To lawmakers such as Rep. Bryan Zollinger, R-Idaho Falls, who with a 95 out of 100 had the fourth-highest Freedom Index score in 2020, high scores showcase their conservative principles. Zollinger pointed to his similarly high marks from the American Conservative Union as evidence that the IFF's index aligns with another vote-scoring system used by a conservative group. His votes, he said, line up with his own beliefs and with the Republican Party platform.

"I think I'm definitely not beholden to anybody," Zollinger said. "My score is just reflective of me voting on the conservative principles that I hold dear."

Others see it differently. Steven Taggart, an Idaho Falls lawyer and Republican political operative, pointed to the IFF's opposition to the Idaho Patient Act, a bill passed this year putting limits on medical debt collection, as evidence the group is about advancing a particular agenda rather than conservative ideology.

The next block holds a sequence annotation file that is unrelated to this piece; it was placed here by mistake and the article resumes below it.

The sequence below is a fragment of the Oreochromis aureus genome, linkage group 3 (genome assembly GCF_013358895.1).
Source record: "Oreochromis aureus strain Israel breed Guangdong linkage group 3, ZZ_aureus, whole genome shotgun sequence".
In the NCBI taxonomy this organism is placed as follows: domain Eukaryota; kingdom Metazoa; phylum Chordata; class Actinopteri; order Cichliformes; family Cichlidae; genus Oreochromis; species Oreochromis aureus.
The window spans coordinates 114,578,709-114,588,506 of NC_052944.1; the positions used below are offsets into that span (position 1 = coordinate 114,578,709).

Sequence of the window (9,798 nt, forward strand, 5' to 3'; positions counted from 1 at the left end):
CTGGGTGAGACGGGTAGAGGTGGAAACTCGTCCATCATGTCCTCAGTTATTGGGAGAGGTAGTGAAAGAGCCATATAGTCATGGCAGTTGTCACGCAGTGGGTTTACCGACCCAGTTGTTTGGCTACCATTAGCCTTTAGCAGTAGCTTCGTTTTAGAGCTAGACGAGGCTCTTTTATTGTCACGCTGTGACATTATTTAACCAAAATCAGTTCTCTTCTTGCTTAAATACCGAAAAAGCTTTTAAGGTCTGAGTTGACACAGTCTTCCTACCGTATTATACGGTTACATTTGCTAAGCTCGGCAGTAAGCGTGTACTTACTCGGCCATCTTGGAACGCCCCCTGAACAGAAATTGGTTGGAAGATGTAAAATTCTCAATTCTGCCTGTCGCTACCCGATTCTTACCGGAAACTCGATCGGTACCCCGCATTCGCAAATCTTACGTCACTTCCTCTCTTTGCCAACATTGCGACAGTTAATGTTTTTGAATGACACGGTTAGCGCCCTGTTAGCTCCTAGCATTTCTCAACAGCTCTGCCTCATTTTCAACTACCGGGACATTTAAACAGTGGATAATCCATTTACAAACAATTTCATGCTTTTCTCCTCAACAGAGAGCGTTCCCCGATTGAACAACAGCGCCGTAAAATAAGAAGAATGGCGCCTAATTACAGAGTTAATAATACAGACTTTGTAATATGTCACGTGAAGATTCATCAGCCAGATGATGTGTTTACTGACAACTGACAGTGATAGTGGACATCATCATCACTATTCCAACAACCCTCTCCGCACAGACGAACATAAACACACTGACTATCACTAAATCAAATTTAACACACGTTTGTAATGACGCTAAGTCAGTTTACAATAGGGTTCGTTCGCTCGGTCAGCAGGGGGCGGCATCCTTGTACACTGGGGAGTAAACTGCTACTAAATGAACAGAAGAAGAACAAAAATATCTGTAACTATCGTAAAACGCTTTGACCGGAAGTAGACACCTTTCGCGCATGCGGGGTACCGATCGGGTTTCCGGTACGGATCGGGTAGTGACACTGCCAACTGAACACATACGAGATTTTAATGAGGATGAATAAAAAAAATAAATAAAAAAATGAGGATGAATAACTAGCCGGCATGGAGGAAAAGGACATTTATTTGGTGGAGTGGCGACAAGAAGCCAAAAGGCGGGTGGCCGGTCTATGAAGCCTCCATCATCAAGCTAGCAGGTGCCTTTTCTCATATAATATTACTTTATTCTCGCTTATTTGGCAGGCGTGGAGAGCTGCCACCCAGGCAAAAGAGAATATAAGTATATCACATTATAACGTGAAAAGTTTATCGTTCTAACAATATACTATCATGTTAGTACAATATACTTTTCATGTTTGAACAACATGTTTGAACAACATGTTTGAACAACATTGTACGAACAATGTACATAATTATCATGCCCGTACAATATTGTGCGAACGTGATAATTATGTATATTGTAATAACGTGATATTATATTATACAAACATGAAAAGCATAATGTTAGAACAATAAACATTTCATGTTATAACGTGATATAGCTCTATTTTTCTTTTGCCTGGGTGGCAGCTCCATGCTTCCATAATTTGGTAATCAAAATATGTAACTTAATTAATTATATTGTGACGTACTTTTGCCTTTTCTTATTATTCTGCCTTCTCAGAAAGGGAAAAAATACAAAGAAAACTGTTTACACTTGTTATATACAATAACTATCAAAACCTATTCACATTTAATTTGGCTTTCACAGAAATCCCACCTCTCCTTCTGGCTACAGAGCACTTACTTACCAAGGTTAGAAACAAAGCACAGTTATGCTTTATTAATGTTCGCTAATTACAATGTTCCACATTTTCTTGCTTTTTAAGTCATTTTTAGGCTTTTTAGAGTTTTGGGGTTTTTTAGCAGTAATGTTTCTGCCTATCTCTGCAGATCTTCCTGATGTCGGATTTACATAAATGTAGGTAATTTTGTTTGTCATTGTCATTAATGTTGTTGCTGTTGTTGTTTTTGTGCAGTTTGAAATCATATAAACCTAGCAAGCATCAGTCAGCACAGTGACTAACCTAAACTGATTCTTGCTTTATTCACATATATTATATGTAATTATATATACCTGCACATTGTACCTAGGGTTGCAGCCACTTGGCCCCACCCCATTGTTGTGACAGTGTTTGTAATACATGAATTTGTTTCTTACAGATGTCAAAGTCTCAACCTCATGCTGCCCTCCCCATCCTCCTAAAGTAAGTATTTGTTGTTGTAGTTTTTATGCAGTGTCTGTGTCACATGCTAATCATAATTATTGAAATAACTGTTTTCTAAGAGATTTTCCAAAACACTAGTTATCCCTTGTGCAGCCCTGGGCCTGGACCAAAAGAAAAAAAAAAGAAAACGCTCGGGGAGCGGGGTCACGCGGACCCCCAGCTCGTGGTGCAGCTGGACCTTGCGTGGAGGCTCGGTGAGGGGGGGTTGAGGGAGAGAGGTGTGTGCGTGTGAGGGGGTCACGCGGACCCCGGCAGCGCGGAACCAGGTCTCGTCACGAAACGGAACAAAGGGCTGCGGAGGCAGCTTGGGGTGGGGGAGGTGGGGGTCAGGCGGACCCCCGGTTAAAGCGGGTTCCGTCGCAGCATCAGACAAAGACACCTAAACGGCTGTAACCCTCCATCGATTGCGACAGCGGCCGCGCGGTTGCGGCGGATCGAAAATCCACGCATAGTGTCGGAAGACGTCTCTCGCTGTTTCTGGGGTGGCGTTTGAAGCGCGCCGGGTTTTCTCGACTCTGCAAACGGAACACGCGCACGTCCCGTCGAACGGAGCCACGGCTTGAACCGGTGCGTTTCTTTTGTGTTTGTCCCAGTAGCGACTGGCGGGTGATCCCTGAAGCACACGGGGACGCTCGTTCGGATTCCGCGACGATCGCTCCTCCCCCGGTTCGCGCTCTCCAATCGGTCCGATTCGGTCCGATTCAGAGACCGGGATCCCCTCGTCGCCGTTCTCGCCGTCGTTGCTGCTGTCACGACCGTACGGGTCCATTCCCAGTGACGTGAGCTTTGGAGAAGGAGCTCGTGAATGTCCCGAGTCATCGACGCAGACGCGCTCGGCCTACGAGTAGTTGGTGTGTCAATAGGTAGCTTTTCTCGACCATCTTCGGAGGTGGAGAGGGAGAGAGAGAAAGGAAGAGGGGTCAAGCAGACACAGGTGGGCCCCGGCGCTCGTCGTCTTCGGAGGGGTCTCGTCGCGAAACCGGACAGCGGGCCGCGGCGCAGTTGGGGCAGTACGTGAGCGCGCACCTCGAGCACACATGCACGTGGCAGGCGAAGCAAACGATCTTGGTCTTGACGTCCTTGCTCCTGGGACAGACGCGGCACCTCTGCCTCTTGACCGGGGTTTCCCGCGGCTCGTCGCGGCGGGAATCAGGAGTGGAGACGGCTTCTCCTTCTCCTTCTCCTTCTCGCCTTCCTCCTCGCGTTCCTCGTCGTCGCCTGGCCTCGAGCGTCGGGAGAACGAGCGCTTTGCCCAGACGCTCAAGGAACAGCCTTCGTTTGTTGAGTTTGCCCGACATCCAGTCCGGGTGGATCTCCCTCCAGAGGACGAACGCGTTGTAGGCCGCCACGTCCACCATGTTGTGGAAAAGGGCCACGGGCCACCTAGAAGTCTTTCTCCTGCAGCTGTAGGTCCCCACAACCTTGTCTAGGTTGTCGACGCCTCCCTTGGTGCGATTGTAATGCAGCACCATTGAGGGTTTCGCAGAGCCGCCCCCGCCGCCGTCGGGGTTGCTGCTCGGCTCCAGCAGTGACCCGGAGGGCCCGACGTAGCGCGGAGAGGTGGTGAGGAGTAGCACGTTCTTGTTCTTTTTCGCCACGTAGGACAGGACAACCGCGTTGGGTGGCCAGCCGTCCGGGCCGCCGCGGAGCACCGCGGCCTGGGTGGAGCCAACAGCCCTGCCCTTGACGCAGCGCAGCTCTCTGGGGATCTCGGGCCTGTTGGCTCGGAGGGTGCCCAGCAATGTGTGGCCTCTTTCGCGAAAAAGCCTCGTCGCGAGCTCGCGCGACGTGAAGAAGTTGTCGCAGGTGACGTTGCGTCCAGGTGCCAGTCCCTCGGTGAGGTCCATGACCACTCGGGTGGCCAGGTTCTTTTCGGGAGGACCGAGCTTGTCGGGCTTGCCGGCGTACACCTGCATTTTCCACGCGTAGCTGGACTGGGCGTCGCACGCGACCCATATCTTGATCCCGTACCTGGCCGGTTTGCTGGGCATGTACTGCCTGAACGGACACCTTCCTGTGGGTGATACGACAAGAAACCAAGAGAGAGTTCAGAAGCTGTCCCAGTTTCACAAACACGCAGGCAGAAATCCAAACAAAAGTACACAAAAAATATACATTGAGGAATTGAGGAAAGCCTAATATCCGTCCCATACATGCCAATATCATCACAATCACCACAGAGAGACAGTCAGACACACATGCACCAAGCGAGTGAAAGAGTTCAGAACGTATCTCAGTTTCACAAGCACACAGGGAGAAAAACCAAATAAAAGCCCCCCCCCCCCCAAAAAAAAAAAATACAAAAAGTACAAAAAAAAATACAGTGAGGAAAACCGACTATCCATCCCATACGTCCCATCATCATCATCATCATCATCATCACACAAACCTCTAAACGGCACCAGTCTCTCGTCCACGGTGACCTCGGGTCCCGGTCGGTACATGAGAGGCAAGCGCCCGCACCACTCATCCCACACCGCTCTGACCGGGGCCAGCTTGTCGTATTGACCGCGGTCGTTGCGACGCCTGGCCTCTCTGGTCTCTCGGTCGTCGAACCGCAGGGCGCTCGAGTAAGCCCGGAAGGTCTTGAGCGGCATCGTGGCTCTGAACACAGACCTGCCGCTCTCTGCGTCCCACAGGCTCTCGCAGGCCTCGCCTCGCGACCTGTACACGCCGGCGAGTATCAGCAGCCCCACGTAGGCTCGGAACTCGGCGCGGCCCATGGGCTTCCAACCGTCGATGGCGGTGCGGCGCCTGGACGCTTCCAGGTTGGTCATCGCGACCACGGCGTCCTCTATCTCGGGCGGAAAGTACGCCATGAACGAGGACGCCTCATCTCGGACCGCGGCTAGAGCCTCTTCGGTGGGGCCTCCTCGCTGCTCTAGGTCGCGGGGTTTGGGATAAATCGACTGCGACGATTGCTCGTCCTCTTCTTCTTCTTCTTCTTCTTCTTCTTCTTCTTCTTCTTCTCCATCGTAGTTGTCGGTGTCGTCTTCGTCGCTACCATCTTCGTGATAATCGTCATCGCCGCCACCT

“The problem is that the Freedom Foundation itself is the one that differentiates between the candidates based upon the criteria of its board, and then they have Idaho Freedom Action that runs the campaigns against those they don’t like and supports the ones they do like,” Taggart said.

Marco Erickson, who is running against Zollinger, said he has “heard nothing but negative things about (the IFF) from the day I came back to Idaho and I paid more attention to what was going on.”

“There’s some principles they promote that I believe in very strongly, especially some of the ways of reducing big government,” Erickson said. “But the problem is the message they hold out doing that. I think it’s important to phase things in, to do it with respect and kindness.”